Limbo

Spinning off from my previous post about the economy, I’d like to recommend a terrific (not new, but new-ish) book I’ve just finished: Limbo: Blue-Collar Roots, White-Collar Dreams, by Alfred Lubrano. If you’re like me and you were the first generation of your family to go to college, you may find this book as dead-on as I did on the subjects of school, career and family relationships.

Lubrano takes a personal look at what it’s like for people who come from working-class backgrounds who are attempting to enter “the middle class” as we know it today (and failing, or succeeding, or — as the title suggests — remaining in limbo). For some reason, nobody in the mainstream media ever talks about this these days — I guess far fewer are considered “working class” any more, since a great many more people have access to financial aid and some sort of college opportunity. But for people of my generation, anyway, the conflicts described in this book are still a part of daily life. (Here’s one type of conflict I blogged about earlier.) I never thought of myself as being in the vanguard of a cultural front, but I recognized myself in nearly every page of this book. Much of this stuff is not a revelation to me now — I figured it out painfully since my college days — but boy, I sure wish I’d had this book when I graduated high school.

If the economy should happen to go south in a major way, I wonder if something like this will play out in reverse. What’s going to happen to all those second- and third-generation non-working-class kids — the ones who will be sandwiched between the expectations of their well-to-do parents and the realities of having to do service jobs? I really worry about these kids. They may well be just as clueless (in reverse) as the generation that Lubrano terms “Straddlers” (the ones who are confused by “networking,” who don’t know how to power-lunch, who simply want to go home at the end of eight hours’ hard work, and just wish their managers would manage, for a change.) Will these kids become easy prey for destructive political movements in the future?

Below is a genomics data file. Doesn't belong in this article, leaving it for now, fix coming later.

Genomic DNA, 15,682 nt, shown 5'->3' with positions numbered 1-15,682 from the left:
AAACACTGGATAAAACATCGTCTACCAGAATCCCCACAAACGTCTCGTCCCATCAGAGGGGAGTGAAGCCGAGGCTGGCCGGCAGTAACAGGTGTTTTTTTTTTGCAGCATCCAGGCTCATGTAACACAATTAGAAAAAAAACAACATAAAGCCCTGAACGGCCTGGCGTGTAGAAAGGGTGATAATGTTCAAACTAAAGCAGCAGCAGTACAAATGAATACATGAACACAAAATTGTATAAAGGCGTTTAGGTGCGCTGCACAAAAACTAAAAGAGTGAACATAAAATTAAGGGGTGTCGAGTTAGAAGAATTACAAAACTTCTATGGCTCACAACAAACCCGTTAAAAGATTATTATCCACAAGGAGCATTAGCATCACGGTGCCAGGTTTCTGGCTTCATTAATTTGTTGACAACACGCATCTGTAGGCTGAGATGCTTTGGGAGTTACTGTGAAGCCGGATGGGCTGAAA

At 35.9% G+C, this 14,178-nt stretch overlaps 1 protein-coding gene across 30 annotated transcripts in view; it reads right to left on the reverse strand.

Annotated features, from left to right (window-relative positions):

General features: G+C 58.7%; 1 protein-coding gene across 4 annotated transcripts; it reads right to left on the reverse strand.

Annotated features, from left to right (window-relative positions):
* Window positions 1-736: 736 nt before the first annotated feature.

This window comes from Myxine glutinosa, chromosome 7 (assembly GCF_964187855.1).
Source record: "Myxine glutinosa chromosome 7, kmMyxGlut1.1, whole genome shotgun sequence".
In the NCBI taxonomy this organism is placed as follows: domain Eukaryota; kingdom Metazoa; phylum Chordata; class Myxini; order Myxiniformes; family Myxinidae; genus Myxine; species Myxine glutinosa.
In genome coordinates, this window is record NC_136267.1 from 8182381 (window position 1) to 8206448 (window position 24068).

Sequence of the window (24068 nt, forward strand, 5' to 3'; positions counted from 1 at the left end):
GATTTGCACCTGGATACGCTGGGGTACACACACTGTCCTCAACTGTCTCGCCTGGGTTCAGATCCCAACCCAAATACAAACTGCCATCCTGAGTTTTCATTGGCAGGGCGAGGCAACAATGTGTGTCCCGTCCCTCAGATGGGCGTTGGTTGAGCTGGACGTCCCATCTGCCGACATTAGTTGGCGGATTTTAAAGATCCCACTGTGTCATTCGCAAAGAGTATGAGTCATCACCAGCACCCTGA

I cherish what my parents taught me, but very little of it is useful in a white-collar environment. Sometimes I wonder if I’m guilty of wishing for the political scene to change in a way that would enable me to use what I know and honor, rather than dutifully sticking to the new rules I’ve learned that I often feel so cynical about. So there could be a whole other generation of potentially destructive loose cannons out there, not just the young ‘uns.

On a broader note, one could almost read this book and apply it to our entire region at large — since Upstate New York has such deep working-class history. No wonder our region feels like it’s in such limbo.

These may not in fact be interesting times, but this is a fascinating book anyway. Highly recommended!

Updated: Bloggers of the World, Unite! (Too funny.)